NAFTA: U.S. labor interests are pressuring the administration and congress to renegotiate issues related to open border access for Mexican long-haul truckers, who potentially compete with U.S. truckers. Union representatives want lawmakers to tighten border access for truckers without risk of trade retaliations from partner countries. The issue has not yet been part of the ongoing negotiations during the three country North American Free Trade Agreement (NAFTA) discussions.
Illinois: Governor Rauner (R) vetoed a bill that would have limited the collection and use of geolocation information obtained through smartphones. The bill would have required apps to first receive consent from device users before collecting and utilizing geolocation information.
Autonomous Vehicles: Senators John Thune (R-SD) and Gary Peters (D-MI) announced bipartisan agreement on legislation to regulate self-driving cars. This agreement opens a potential path forward for the legislation which will be considered in committee on Oct. 4. Similar legislation recently passed out of the U.S. House.
● The announcement this week that Target is aggressively raising its base pay rates and committing to a minimum wage of $15/hr by 2020 could have significant ripple effects on the entry-level labor market. While the move will attract some favorable press coverage and improve the company’s political standing in the short term, the decision was really an acknowledgement that to attract and retain the kind of workforce they need to operate and more importantly grow, they had to make significant changes to their business model. Three years ago, this might have been viewed as more of a political decision and had little impact for other employers in the space. In the current labor environment, this is a business decision and as such, could cause other employers to follow and thereby alter the market.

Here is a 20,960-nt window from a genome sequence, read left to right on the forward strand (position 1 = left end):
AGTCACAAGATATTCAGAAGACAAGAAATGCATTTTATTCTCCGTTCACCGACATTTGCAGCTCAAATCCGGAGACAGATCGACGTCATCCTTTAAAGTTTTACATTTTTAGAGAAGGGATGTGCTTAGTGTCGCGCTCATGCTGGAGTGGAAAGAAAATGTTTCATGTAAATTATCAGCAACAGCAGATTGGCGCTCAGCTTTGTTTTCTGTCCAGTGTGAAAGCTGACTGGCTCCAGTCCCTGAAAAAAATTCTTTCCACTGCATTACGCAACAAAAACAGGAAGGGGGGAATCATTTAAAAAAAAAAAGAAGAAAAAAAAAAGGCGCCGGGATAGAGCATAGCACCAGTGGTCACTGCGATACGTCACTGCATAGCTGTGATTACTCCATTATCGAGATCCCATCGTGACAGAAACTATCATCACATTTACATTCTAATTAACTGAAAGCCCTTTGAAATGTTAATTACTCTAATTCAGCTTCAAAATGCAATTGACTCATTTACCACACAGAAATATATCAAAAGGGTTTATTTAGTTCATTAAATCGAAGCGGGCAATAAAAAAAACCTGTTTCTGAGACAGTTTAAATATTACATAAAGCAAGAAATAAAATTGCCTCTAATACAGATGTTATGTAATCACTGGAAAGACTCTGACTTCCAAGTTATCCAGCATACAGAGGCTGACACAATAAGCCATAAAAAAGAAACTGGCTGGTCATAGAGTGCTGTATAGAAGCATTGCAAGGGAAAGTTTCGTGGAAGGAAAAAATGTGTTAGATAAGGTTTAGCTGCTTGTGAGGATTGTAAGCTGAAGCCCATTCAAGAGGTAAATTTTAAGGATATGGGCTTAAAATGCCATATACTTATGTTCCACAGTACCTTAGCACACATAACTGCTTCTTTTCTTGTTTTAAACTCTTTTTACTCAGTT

● The New York Times reported this week on a new study claiming that the restaurant industry is unique in that it includes no-hire provisions in their franchise agreements that prevent one franchisee from hiring away the workers of another franchisee. The article indicated that these clauses, due to their uncompetitive nature, were artificially depressing wages. Regardless of the merits, the criticism will continue to feed a negative narrative of the industry. For that reason, brands should prepare for this new line of attack, keeping in mind internal and external considerations.
Legislature Status for Week of 10/2/17
● The United States Senate is in session this week
● The United States House is in session this week
● The following state legislatures are in session year round
○ IL, MA, NJ, NY, OH, PA, WI
● The following additional states are currently in session
○ MI, NC, RI
○ OK is in a special session convened on Sep. 25
The Regulatory Wrap-Up is presented by Align Public Strategies. Click here to learn how Align can provide your brand with the counsel and insight you need to navigate the policy and political issues impacting retail.
Department store retailer’s attempt to go private stalls
Nordstrom may not be going private anytime soon.
Attempts by the Nordstrom family to take Nordstrom private have stalled over financing difficulties, reported CNBC. According to the report, banks have become cautious amid today's unstable retail climate.
The Nordstrom family group owns 31.2% of Nordstrom. In June, the family said it was exploring a possible buy-out.
Click here to read the full report.